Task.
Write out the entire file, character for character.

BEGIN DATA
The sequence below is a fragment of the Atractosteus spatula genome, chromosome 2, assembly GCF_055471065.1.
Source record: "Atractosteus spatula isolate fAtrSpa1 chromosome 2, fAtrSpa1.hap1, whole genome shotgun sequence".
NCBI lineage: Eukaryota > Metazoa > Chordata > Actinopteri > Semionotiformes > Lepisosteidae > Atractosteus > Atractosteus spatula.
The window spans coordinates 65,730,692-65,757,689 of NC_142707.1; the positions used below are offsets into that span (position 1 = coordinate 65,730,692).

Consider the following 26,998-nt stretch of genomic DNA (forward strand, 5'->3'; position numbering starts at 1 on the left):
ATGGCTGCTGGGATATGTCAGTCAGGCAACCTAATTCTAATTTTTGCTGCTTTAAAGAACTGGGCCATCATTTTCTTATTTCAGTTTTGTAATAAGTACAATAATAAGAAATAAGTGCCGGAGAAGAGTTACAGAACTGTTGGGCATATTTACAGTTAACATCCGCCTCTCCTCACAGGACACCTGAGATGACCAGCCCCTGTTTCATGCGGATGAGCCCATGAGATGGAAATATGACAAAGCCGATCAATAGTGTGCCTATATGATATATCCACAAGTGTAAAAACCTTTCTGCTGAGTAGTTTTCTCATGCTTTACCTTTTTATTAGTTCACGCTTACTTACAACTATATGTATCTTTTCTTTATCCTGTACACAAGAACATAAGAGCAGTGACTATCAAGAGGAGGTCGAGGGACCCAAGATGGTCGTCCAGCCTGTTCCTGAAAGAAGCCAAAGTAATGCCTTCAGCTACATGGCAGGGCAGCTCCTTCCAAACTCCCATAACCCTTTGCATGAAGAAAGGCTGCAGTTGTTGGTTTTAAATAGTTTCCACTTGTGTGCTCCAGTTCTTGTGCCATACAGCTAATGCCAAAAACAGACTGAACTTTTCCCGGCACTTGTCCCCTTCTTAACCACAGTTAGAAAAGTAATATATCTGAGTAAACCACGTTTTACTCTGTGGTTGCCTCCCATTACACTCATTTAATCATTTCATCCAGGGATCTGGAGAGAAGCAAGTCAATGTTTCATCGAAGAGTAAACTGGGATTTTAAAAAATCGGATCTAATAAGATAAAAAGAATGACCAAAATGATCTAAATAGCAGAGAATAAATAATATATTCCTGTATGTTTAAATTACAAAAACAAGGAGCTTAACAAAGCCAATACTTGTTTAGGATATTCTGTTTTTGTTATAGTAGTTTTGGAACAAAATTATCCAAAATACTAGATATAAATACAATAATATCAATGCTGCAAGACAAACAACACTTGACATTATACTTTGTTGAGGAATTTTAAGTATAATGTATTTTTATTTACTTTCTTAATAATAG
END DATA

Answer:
The sequence below is a fragment of the Atractosteus spatula genome, chromosome 2, assembly GCF_055471065.1.
Source record: "Atractosteus spatula isolate fAtrSpa1 chromosome 2, fAtrSpa1.hap1, whole genome shotgun sequence".
NCBI lineage: Eukaryota > Metazoa > Chordata > Actinopteri > Semionotiformes > Lepisosteidae > Atractosteus > Atractosteus spatula.
The window spans coordinates 65,730,692-65,757,689 of NC_142707.1; the positions used below are offsets into that span (position 1 = coordinate 65,730,692).

Consider the following 26,998-nt stretch of genomic DNA (forward strand, 5'->3'; position numbering starts at 1 on the left):
ATGGCTGCTGGGATATGTCAGTCAGGCAACCTAATTCTAATTTTTGCTGCTTTAAAGAACTGGGCCATCATTTTCTTATTTCAGTTTTGTAATAAGTACAATAATAAGAAATAAGTGCCGGAGAAGAGTTACAGAACTGTTGGGCATATTTACAGTTAACATCCGCCTCTCCTCACAGGACACCTGAGATGACCAGCCCCTGTTTCATGCGGATGAGCCCATGAGATGGAAATATGACAAAGCCGATCAATAGTGTGCCTATATGATATATCCACAAGTGTAAAAACCTTTCTGCTGAGTAGTTTTCTCATGCTTTACCTTTTTATTAGTTCACGCTTACTTACAACTATATGTATCTTTTCTTTATCCTGTACACAAGAACATAAGAGCAGTGACTATCAAGAGGAGGTCGAGGGACCCAAGATGGTCGTCCAGCCTGTTCCTGAAAGAAGCCAAAGTAATGCCTTCAGCTACATGGCAGGGCAGCTCCTTCCAAACTCCCATAACCCTTTGCATGAAGAAAGGCTGCAGTTGTTGGTTTTAAATAGTTTCCACTTGTGTGCTCCAGTTCTTGTGCCATACAGCTAATGCCAAAAACAGACTGAACTTTTCCCGGCACTTGTCCCCTTCTTAACCACAGTTAGAAAAGTAATATATCTGAGTAAACCACGTTTTACTCTGTGGTTGCCTCCCATTACACTCATTTAATCATTTCATCCAGGGATCTGGAGAGAAGCAAGTCAATGTTTCATCGAAGAGTAAACTGGGATTTTAAAAAATCGGATCTAATAAGATAAAAAGAATGACCAAAATGATCTAAATAGCAGAGAATAAATAATATATTCCTGTATGTTTAAATTACAAAAACAAGGAGCTTAACAAAGCCAATACTTGTTTAGGATATTCTGTTTTTGTTATAGTAGTTTTGGAACAAAATTATCCAAAATACTAGATATAAATACAATAATATCAATGCTGCAAGACAAACAACACTTGACATTATACTTTGTTGAGGAATTTTAAGTATAATGTATTTTTATTTACTTTCTTAATAATAG